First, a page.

More than 34,000 people have already been diagnosed with monkeypox or monkeypox. in more than 90 countries in the world since last May. There are now four published scientists on the outbreak showing that the symptoms and pattern of spread of the virus causing the disease do not resemble what had been observed from 1970 onwards in West and Central Africa. In that region of the world, the monkeypox virus has caused isolated and persistent outbreaks for decades.
Early predictions that the monkeypox virus is transmitted primarily through repeated skin-to-skin contact between people have been largely confirmed, according to a series of new studies. “When you put all these studies together, we see that the clinical presentation is similar everywhere, but also surprising,” told the magazine Nature Dr. Oriol Mitjà, an infectious disease researcher at the Germans Trias i Pujol University Hospital in Barcelona, Spain, co-author of one of the recent studies in the journal The Lancet. Studies on cases in Spain were also published in the journal Eurosurveillance (see here) and another led by scientists from Italy in The Lancet Infectious Diseases.
The rapid spread of the virus prompted the World Health Organization to issue its highest public health alert on July 23, declaring the monkeypox outbreak “a public health emergency of international concern.” On August 4, the President of the United States, Joe Biden, also declared smallpox a public health emergency. Here are some clues from the studies to understand the current situation:
1- Smallpox is being transmitted by skin contact during sexual intercourse
Although some women and children have been infected since May, the majority of cases so far have been in men who have sex with men (MSM), especially those with multiple sexual partners or who engage in anonymous sex. It is likely that the virus has taken advantage the sexual networks of the MSM community to spread effectively, according to Dr. Mitjà. The more the virus spreads, the more opportunities it has to infect other populations, including wild animals, which scientists have warned could establish viral reservoirs that could repeatedly infect humans.
“Our study – he pointed out to the newspaper ABC Cristina Galván, dermatologist at the University Hospital of Móstoles, in Madrid and co-author of the study in The Lancet– has found that skin samples are more frequently positive and reflect a greater abundance of viral genome than samples from other areas such as the throat. In the context of a sexual relationship, he adds, “this intimate contact with the skin or external mucous membranes of an affected person undoubtedly occurs. Positive PCR for monkeypox virus has been found in vaginal secretions and semen, but its infective capacity and, therefore, whether it can be transmitted through these fluids has yet to be determined. Right now, rather than saying it’s a sexually transmitted infection, “we should say it’s an infection that is transmitted during sexual intercourse,” he said.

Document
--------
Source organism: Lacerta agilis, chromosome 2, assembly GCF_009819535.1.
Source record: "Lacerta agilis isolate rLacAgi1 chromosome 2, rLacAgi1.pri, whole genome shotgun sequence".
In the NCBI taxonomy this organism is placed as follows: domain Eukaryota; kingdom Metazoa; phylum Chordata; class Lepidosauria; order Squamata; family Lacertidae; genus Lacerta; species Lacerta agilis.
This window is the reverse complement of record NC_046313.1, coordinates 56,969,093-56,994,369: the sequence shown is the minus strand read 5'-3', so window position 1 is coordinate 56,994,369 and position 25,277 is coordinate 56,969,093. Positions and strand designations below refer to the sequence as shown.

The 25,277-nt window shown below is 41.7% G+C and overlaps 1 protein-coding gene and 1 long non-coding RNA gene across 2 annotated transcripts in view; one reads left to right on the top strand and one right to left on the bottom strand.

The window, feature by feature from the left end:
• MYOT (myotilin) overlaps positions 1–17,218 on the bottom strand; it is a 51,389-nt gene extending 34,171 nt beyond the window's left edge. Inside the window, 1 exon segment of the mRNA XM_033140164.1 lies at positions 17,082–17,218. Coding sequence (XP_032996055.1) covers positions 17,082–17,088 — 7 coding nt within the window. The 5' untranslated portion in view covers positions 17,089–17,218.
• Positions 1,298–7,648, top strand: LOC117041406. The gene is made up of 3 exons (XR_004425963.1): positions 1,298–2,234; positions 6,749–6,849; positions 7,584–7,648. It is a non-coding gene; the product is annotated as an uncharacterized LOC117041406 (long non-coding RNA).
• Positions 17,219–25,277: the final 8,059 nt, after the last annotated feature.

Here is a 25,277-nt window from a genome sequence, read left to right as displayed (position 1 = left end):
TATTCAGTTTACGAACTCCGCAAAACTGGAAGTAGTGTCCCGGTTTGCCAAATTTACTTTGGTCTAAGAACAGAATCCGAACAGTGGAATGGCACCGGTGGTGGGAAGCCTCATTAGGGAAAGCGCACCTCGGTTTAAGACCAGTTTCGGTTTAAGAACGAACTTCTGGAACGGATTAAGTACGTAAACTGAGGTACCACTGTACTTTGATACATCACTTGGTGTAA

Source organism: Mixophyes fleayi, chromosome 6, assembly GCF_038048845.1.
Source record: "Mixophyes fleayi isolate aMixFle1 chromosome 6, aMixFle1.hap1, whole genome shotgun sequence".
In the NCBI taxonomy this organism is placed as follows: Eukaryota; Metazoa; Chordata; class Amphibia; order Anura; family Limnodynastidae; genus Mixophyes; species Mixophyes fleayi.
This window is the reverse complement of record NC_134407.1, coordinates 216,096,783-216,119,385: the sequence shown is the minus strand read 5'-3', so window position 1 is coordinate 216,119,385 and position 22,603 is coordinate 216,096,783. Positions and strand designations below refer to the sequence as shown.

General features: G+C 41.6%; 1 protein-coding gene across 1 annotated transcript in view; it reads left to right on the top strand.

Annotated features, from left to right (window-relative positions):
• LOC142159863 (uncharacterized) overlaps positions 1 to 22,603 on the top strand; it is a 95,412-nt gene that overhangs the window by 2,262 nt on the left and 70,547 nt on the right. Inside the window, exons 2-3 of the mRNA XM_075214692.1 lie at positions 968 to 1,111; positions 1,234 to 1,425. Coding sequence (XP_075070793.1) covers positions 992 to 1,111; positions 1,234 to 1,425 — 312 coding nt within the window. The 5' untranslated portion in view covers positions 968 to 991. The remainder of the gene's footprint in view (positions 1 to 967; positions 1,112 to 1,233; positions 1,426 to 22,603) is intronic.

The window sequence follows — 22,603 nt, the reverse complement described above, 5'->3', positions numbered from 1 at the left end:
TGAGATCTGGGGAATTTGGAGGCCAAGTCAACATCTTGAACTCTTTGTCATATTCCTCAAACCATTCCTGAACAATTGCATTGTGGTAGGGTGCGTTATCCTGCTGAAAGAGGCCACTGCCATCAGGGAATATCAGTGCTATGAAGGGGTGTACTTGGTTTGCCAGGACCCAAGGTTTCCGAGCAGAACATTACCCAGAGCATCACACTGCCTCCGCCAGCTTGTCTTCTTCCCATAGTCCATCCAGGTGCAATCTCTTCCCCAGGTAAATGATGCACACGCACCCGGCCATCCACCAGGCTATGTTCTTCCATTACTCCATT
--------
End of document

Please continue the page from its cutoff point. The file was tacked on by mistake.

2. Symptoms are often different from outbreaks in Africa in previous years
When a person contracts monkeypox, they may develop flu-like symptoms, enlarged lymph nodes, and distinctive fluid-filled lesions on the skin. Although some researchers have suggested that the monkeypox virus could be spread through respiratory droplets or airborne particles, as SARS-CoV-2 does, Mitjà and colleagues report that samples, taken when a person is diagnosed, from skin lesions contain much more viral DNA than those from the throat. Lesions appear to be comparatively “virus-ridden”said Boghuma Titanji, an infectious disease physician at Emory University in Atlanta, Georgia, who was not involved in the study in The Lancet.
In the first case of monkeypox diagnosed in Argentina without a history of travel abroad, the patient also had symptoms that were not the classic ones that had been described for the disease. In dialogue with Infobae one of the doctors and co-author of the work published in the journal Medicina (Buenos Aires), Maria Celia Cuestawho is a member of the Argentine Society of Infectious Diseases, said that today it can be difficult to diagnose smallpox because it is a new infection in the country and not all patients have the classic symptoms. “In the case we report, the patient had a type of pharyngitis with exudate, which has not been frequently reported in other countries”Dr. Cuesta commented.